When my daughter Rosie was two, she got chickenpox from her sister. I thought she was going to get off lightly at first, but three days later she still didn’t look right.
I took her to the GP twice, on a Saturday and Sunday, and both doctors I saw said they thought she was fine. We went home, but she didn’t improve the next day, so I decided to take her to the emergency GP in A&E on the Monday. He also said she was fine. We went home, and she was still unwell on Tuesday. That was the day we went to A&E by ambulance.
As her mother, I could see she wasn’t well at all. She was lethargic, in a great deal of pain and had a high fever. Several medical professionals I saw at that point tried to tell me otherwise, but when I went back to Luton and Dunstable A&E by ambulance, there was one nurse who saw she was extremely unwell straight away. When he said he thought it could be sepsis I had no idea what he meant, but the minute he mentioned it could be septic shock everything clicked into place for the staff at the hospital.
The problem with sepsis is it can be difficult to spot and diagnose. It turns out my daughter had caught a Strep A infection causing cellulitis as a complication of the chickenpox. By the time this nurse saw us, she was in septic shock and close to death.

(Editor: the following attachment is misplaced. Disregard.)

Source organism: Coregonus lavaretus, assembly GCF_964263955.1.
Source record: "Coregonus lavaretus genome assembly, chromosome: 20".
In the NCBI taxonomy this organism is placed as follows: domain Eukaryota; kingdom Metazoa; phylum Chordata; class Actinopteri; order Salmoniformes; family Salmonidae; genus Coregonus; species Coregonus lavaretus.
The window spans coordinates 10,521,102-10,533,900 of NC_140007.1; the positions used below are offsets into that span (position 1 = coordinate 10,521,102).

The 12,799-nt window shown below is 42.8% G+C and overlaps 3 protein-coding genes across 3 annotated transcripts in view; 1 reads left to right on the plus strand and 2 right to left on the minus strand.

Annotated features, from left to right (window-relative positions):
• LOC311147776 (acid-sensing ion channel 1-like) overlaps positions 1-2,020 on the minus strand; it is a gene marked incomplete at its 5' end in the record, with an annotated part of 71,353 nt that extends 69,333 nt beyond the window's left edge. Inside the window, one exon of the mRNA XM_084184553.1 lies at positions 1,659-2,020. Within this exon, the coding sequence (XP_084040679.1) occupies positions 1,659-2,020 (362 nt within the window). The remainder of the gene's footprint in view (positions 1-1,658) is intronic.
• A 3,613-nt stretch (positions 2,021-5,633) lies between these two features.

From there, things began moving. He called a consultant straight away and they got to work immediately trying to reverse the shock and treat the infection which had caused the sepsis. She was sedated, ventilated and transferred to intensive care. Now I know more about sepsis, I realise that first hour was critical and just how crucial it was they did everything quickly. The doctors used the “sepsis six”, which are the steps you have to take once the condition has been diagnosed.
Once they were on the case, it was a matter of waiting. The next 24 hours were terrible, but the most important thing was she was getting help. She spent five days in intensive care and a further two on the ward at Addenbrooke’s hospital in Cambridgeshire. She was discharged two days before her birthday and has since made a full recovery.
Since then, we’ve met staff at the hospital and have been asked to go back there and give talks on sepsis from a parents’ point of view. This is yet another thing I love about the NHS. The staff there are so willing to learn as much as they can about what they can do to combat difficult-to-diagnose conditions such as sepsis.
A child may have sepsis if he or she:
A child under 5 may have sepsis if he or she: